First of all, English is not my first language, so, please, forgive me for some mistakes, and sorry if I couldn't make myself understood.

I'm currently working for a company that clearly underpays me. My boss went as far as say straight to my face that he knows that my paycheck is not enough for my position.

When I asked for a raise, he said that it wouldn't be possible for this year, but I might get some in the following year.

So I started looking for a new job.

When I got a job offer, I said to my boss I was leaving but he said he would like to negotiate a counter-offer.

However, in order to proceed with the counter-offer, he said that he would need a written job offer by that company that was hiring me.

I was a little taken aback and might have overreacted. I refused to do so.

I asked around a little bit in the office, and none of my colleagues that went thought the same situation was asked to show a written job offer.

Did I overreacted refusing to show him the offer? I feels like he doesn't believe me, and it kind of hurts me a little.

  • 8
    You are leaving, why do you care if he believes you or not?
    – Sandra K
    Commented Mar 2, 2018 at 23:38
  • @SandraK I don't. I would just like to know if I really overreact or not.
    – Alexandre
    Commented Mar 2, 2018 at 23:40
  • You can refuse to give it to him in a very quiet tone. Whether it is an overreaction depends on the tone, not the refusal, which is perfectly sensible (in fact, the only sensible response). Commented Mar 3, 2018 at 4:03
  • Did / do you want a counter offer? The job offer letter would only be relevant if you want a counter offer. If you don't want one, then you probably should've just said that you're not interested in a counter offer, rather than refusing to provide the job offer letter. If you do want one, then your boss already told you the requirements. Commented Mar 3, 2018 at 6:25
  • Don’t worry about him, he already made it clear when he refused that raise that he can’t offer you that much. Just say him you understand but wouldn’t want to put the company at risk as he clearly explained it was not possible...
    – Laurent S.
    Commented Mar 3, 2018 at 20:23

3 Answers 3


Did I overreacted refusing to show him the offer? I feels like he doesn't believe me

Subjective of course, but I would say no. You have no reason to show your boss the offer. Honestly, your worth at your current company shouldn't be related to whatever offer you have received from another company. If they don't appreicate your work enough to pay you a fair wage, or at least a wage that you are happy with, then you should not stay.

Quick aside, I would imagine this has damaged your relationship with you boss, so even if you did give him the info and he did match it, would you really want to stay?

  • 9
    Even if it had not damaged his relationship, he had already asked for, and been denied a raise. For the boss to now decide that he can make a counter offer is a clear red signal.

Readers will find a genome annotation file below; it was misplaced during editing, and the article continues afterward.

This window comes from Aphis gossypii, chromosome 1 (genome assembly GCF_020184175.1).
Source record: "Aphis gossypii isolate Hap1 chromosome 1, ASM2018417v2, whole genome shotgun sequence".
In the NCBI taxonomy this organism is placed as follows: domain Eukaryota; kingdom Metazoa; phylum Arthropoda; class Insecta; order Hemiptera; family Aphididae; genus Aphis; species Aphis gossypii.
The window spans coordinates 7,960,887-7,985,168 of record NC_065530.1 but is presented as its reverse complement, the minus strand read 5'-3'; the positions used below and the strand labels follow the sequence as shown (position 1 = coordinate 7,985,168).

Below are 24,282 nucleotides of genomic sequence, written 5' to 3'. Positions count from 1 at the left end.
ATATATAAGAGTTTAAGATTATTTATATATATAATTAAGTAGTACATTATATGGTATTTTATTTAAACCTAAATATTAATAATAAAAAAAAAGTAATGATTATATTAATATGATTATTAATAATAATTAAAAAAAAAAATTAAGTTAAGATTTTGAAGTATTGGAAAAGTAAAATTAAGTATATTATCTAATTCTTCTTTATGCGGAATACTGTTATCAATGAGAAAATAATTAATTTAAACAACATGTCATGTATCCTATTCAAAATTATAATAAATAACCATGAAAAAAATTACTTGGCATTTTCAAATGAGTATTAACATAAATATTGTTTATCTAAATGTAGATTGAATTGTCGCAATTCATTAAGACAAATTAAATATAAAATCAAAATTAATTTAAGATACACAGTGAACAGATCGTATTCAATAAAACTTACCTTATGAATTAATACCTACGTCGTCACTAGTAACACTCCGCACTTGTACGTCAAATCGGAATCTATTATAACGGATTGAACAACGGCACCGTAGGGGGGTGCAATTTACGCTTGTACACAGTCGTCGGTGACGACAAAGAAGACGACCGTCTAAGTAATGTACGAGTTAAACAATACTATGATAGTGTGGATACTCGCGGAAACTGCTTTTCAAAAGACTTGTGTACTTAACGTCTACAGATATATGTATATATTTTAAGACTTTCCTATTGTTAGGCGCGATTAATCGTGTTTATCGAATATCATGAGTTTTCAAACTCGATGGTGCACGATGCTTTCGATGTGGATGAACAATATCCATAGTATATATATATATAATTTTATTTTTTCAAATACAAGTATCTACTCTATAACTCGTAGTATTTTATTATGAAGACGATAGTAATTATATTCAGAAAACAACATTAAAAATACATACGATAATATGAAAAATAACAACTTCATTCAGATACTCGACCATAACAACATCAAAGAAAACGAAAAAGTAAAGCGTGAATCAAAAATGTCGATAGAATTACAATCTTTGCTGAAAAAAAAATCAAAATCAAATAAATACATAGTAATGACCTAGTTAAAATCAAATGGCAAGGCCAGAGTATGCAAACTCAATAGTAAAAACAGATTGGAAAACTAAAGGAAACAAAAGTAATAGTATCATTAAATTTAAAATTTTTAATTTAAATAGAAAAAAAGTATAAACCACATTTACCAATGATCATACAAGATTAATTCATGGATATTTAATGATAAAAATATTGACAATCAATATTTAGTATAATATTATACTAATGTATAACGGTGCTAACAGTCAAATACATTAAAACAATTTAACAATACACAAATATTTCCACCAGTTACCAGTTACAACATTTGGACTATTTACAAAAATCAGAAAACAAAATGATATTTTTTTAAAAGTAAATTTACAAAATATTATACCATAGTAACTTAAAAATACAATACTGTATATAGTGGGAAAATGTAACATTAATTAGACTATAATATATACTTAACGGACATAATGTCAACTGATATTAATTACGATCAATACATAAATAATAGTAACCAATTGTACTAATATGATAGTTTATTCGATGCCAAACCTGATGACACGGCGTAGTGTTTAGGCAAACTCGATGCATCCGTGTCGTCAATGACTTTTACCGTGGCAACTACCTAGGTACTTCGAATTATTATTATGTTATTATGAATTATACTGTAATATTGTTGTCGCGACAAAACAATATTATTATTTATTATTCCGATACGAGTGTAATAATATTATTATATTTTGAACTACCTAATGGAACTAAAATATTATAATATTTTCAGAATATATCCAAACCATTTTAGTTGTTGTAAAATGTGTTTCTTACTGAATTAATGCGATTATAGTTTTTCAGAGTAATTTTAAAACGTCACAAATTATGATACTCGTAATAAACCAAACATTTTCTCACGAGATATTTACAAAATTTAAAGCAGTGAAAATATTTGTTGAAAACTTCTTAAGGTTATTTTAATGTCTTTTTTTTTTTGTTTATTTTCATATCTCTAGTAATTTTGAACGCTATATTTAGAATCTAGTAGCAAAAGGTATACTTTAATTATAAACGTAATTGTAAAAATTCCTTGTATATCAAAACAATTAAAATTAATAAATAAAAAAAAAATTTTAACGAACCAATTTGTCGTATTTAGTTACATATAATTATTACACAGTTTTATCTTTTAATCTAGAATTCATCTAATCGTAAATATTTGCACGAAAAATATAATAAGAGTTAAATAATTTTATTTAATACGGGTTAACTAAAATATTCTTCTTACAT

– NotMe
    Commented Mar 2, 2018 at 23:02

No, because it's none of his business. This should raise a red flag that you could see from space.

Do NOT give your boss a letter or any other information, do not accept a counter offer, just leave.

They have demonstrated that they are not willing to pay you enough, and the threat of you leaving is not enough and they want a letter? That's just shy of calling you a liar.

Now, if you give him a letter, you're telling him exactly where you are going to be working, and for whom. This gives him a huge amount of power over you. He could even call the company, or have someone else call and warn them about how terrible a person you are and what a mistake it would be to hire you and that they had better rescind their offer if they are wise.

DO NOT GIVE HIM A LETTER! You did NOT overreact, you were very wise to act that way.

  • I don't think he would call the company, simply because that's not the type of person he is. If I ever find out he did something like that, I would just leave, even if I had no offer.
    – Alexandre
    Commented Mar 2, 2018 at 23:30
  • @Alexandre Are not you leaving already?? Unclear..
    – Sandra K
    Commented Mar 2, 2018 at 23:38
  • 3
    @Alexandre it is not about whether he would, you don't want to make it possible that he could Commented Mar 3, 2018 at 2:29
  • 1
    @Alexandre You have no idea what he will or will not do. If he asks for the letter, I really wonder what "type of person" he is. Don't give it to him. If you do, it will be a very expensive lesson for you. Commented Mar 3, 2018 at 4:02
  • 1
    @Kinaeh, why? What benefit is there to be gained by your suggestion? Or are you simply trying to provide a contrarian comment to every answer here, which all agree to not give any information and this behavior is an enormous red flag? Why even go through the trouble you are suggesting? Commented Mar 3, 2018 at 16:24

The general rule is: Once you found a new and better paying job, you do not accept a counter offer. The reasons: 1. If they make you a better offer now, it proves that they did not only underpay you, but they did so knowingly. That's not a place where you want to stay. 2. Having looked for and found another job makes you a marked man. There's a good chance you will soon be gone. 3. Do you think of ever getting a raise again? No chance. 4. It happens that people accept a counter offer, and they are fired a week later, just as the new job opportunity disappears.

So since you are not going to accept a counter offer, there is no possible benefit for you showing the other company's offer, but lots of opportunity for downside.

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